The Stanford prison experiment is the one of the most controversial psychological studies in the 20th century. This theory has its critics and supporters, but the results of the experiment became an interesting look on the human psyche in the form of role behavior and their expressions. In the year of
1971, a professor and psychologist named Dr. Philip Zimbardo has a theory that one’s nature didn’t impress their roles in what they do, but rather one’s role had an impact on how one acted, particularly on how one adapts one’s nature to fit the expectations and rules associated with that rule. Dr. Zimbardo gathered 24 students and randomly turned some into guards and others in to prisoners.
The experiment had to be shut down after several days due to the violent path the experiment has taken. Once the students had settled into the roles of a guard and prisoner, they quickly adapted to such roles. Guards were initially given sticks and sunglasses – so one had a tool to oppress and to hide one’s identity. Prisoners were arrested by local police, chained and given prisoner jumpsuits. This only added identity – making it seem very real and thus the students acted out in seemingly realistic ways. Guards became increasingly aggressive, leading to a riot on the second day. The prisoners were getting sick and increasingly violent with each other. One student developed a rash when his “parole” got turned down
(the mind makes it real).
The experiment was done originally to examine imprisonment, the results of this one is now being used to demonstrate the undertaking of role behavior, the malleability of the brain that people can have when being encouraged by belief systems and social support. The reality and role-playing as exemplified in this experiment is shown through the inconsistency of prior personal beliefs and one’s behavior (and the consequences of your behavior). The students were normal students at the beginning of the study, but they changed quickly when they assumed their respective roles.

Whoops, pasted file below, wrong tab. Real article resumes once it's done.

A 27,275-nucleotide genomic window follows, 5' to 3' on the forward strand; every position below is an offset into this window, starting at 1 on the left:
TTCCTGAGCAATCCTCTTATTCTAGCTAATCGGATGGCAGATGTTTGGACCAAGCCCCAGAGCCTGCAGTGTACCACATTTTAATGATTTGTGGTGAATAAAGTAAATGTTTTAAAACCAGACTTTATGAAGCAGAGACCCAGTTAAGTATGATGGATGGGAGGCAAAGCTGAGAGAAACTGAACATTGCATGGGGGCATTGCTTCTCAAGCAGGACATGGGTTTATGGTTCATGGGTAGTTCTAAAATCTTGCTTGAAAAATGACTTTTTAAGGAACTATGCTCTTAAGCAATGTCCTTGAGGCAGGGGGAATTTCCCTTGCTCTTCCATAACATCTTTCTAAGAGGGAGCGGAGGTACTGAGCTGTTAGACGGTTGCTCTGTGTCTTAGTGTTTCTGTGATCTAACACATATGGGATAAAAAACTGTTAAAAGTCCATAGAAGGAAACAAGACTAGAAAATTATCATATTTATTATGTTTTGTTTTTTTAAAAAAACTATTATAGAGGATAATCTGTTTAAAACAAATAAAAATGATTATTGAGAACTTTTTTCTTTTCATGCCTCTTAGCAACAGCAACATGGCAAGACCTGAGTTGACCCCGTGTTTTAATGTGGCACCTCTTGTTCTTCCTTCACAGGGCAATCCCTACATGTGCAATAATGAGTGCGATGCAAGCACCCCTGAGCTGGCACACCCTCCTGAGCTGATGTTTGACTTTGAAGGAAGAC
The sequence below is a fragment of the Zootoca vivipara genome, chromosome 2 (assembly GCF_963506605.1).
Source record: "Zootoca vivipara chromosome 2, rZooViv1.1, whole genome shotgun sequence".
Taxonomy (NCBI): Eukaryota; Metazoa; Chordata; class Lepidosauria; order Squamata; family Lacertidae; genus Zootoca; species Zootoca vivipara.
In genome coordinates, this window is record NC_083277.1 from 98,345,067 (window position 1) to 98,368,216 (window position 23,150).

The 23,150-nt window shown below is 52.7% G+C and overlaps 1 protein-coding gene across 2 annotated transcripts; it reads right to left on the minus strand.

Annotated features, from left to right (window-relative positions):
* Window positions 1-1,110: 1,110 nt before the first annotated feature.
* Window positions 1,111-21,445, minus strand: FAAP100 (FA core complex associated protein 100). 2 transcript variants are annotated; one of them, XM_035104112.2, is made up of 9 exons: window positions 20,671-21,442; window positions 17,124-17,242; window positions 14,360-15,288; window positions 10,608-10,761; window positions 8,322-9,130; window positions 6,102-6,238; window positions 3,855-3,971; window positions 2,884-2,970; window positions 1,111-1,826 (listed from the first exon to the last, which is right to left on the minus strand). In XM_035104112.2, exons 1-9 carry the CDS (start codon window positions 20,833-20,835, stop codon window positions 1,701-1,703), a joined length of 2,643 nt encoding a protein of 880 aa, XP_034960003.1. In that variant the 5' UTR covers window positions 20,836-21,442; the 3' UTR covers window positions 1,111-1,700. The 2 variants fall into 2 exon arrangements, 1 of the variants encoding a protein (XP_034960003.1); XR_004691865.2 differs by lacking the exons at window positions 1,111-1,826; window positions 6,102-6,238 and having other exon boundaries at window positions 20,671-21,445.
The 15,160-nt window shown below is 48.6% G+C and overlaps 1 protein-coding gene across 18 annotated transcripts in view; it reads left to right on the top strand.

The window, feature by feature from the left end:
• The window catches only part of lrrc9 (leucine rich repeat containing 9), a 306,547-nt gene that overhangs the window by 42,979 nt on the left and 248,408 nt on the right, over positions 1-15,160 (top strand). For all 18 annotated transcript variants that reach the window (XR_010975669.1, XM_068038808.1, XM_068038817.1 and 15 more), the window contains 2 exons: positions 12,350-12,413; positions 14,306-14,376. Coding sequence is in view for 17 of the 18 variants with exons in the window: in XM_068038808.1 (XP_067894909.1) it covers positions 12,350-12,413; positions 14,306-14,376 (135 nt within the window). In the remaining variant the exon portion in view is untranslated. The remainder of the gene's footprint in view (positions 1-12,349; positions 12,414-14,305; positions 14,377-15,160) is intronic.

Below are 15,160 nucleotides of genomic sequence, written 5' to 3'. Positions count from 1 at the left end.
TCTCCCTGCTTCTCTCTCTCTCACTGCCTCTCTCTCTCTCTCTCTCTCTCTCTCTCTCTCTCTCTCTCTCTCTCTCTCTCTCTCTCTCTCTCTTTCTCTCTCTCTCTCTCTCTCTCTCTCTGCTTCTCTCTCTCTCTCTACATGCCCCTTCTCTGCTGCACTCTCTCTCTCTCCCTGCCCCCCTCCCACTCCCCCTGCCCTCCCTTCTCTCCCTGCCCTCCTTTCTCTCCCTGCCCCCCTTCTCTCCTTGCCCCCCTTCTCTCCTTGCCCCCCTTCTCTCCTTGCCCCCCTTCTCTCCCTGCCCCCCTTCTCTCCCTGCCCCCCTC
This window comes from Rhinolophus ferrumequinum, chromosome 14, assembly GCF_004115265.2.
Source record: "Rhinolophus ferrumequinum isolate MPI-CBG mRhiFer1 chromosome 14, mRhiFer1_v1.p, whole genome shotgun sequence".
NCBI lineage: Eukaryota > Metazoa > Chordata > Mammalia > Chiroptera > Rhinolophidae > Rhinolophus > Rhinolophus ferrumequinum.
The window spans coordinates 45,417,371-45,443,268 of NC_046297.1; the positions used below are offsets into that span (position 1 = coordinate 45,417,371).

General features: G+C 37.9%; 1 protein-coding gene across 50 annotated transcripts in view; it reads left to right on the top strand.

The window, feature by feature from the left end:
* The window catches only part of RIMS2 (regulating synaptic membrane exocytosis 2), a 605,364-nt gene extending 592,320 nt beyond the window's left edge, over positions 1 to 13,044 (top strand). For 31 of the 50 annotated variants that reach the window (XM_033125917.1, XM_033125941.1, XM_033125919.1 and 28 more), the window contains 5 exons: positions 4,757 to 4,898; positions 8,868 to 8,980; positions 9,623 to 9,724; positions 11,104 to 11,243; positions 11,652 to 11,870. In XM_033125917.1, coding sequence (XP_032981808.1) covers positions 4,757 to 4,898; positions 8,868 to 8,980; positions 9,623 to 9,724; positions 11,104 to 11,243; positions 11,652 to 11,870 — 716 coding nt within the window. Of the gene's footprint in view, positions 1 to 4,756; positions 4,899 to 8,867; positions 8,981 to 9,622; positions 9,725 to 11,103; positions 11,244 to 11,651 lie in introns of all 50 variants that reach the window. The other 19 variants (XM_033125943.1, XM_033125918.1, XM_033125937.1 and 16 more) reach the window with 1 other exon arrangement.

The experiment can be applied to broad classifications in general society. We all have our roles in life and the extent and expression of roles can tell us about human nature. After all, in the aftermath of the experiment, many students stated that they were just doing their job and that they only did what was expected of them. This can be applied to peer pressure and its function in maintaining and creating social roles. One example of peer pressure influencing and creating social roles is gender roles. The concept of gender arises from pre-conceived notions of how one should act upon one’s sex, with many variations in cultures. The applications of gender can either stunt r promote personal growth, curiosity into intellectual fields, determine who is socially acceptable and so on. The strength of this application of gender roles is strongest during the middle school years, when peer pressure is strongest in influencing behavior. Students at the age who do not conform to such standards – for example, a young boy who partakes in “feminine” hobbies such as knitting - face bullying, harassment and social ostracization. Peer pressure can strongly influence a person’s behavior, so that they might not be socially excluded.
There have been many criticism with the experiment, most of them with the ethics of the experiment.
Ranging from the possibility of harm done to whether it was a properly done experiment. On one hand, this was a field experiment, which means that this had observational results, rather than scientific evaluation. There was no control group to help track progress and because of these conditions, it would be difficult for someone or an institution to replicate the results. Another case of ethical criticism would be that the students did not give their full consent as